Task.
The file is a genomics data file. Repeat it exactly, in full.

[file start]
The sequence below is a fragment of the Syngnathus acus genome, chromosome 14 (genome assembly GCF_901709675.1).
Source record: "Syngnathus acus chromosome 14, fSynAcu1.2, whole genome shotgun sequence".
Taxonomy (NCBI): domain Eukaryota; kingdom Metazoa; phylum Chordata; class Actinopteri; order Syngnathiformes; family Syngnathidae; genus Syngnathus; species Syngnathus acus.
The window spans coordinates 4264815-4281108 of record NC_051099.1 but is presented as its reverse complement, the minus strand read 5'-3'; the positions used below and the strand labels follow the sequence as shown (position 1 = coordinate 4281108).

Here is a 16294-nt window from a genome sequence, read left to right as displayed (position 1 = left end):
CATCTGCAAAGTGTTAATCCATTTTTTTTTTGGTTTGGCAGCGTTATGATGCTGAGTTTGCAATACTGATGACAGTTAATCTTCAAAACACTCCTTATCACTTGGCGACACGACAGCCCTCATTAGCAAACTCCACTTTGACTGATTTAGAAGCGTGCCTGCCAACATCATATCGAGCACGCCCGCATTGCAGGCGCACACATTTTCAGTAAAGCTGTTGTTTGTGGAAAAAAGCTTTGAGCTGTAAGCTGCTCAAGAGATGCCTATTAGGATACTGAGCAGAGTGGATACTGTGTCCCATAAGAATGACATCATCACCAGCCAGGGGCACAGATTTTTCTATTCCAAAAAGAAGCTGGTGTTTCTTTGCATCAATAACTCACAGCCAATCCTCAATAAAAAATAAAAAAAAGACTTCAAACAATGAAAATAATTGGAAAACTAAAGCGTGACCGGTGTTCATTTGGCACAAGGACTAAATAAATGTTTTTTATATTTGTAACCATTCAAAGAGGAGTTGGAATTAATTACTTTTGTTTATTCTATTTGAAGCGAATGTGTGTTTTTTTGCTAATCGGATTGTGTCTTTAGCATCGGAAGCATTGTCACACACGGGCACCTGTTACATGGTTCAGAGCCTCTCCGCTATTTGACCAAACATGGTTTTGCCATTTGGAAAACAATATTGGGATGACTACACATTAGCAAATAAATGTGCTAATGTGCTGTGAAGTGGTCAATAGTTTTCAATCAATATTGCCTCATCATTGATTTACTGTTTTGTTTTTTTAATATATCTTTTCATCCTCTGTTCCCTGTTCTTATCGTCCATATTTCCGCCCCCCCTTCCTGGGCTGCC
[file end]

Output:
The sequence below is a fragment of the Syngnathus acus genome, chromosome 14 (genome assembly GCF_901709675.1).
Source record: "Syngnathus acus chromosome 14, fSynAcu1.2, whole genome shotgun sequence".
Taxonomy (NCBI): domain Eukaryota; kingdom Metazoa; phylum Chordata; class Actinopteri; order Syngnathiformes; family Syngnathidae; genus Syngnathus; species Syngnathus acus.
The window spans coordinates 4264815-4281108 of record NC_051099.1 but is presented as its reverse complement, the minus strand read 5'-3'; the positions used below and the strand labels follow the sequence as shown (position 1 = coordinate 4281108).

Here is a 16294-nt window from a genome sequence, read left to right as displayed (position 1 = left end):
CATCTGCAAAGTGTTAATCCATTTTTTTTTTGGTTTGGCAGCGTTATGATGCTGAGTTTGCAATACTGATGACAGTTAATCTTCAAAACACTCCTTATCACTTGGCGACACGACAGCCCTCATTAGCAAACTCCACTTTGACTGATTTAGAAGCGTGCCTGCCAACATCATATCGAGCACGCCCGCATTGCAGGCGCACACATTTTCAGTAAAGCTGTTGTTTGTGGAAAAAAGCTTTGAGCTGTAAGCTGCTCAAGAGATGCCTATTAGGATACTGAGCAGAGTGGATACTGTGTCCCATAAGAATGACATCATCACCAGCCAGGGGCACAGATTTTTCTATTCCAAAAAGAAGCTGGTGTTTCTTTGCATCAATAACTCACAGCCAATCCTCAATAAAAAATAAAAAAAAGACTTCAAACAATGAAAATAATTGGAAAACTAAAGCGTGACCGGTGTTCATTTGGCACAAGGACTAAATAAATGTTTTTTATATTTGTAACCATTCAAAGAGGAGTTGGAATTAATTACTTTTGTTTATTCTATTTGAAGCGAATGTGTGTTTTTTTGCTAATCGGATTGTGTCTTTAGCATCGGAAGCATTGTCACACACGGGCACCTGTTACATGGTTCAGAGCCTCTCCGCTATTTGACCAAACATGGTTTTGCCATTTGGAAAACAATATTGGGATGACTACACATTAGCAAATAAATGTGCTAATGTGCTGTGAAGTGGTCAATAGTTTTCAATCAATATTGCCTCATCATTGATTTACTGTTTTGTTTTTTTAATATATCTTTTCATCCTCTGTTCCCTGTTCTTATCGTCCATATTTCCGCCCCCCCTTCCTGGGCTGCC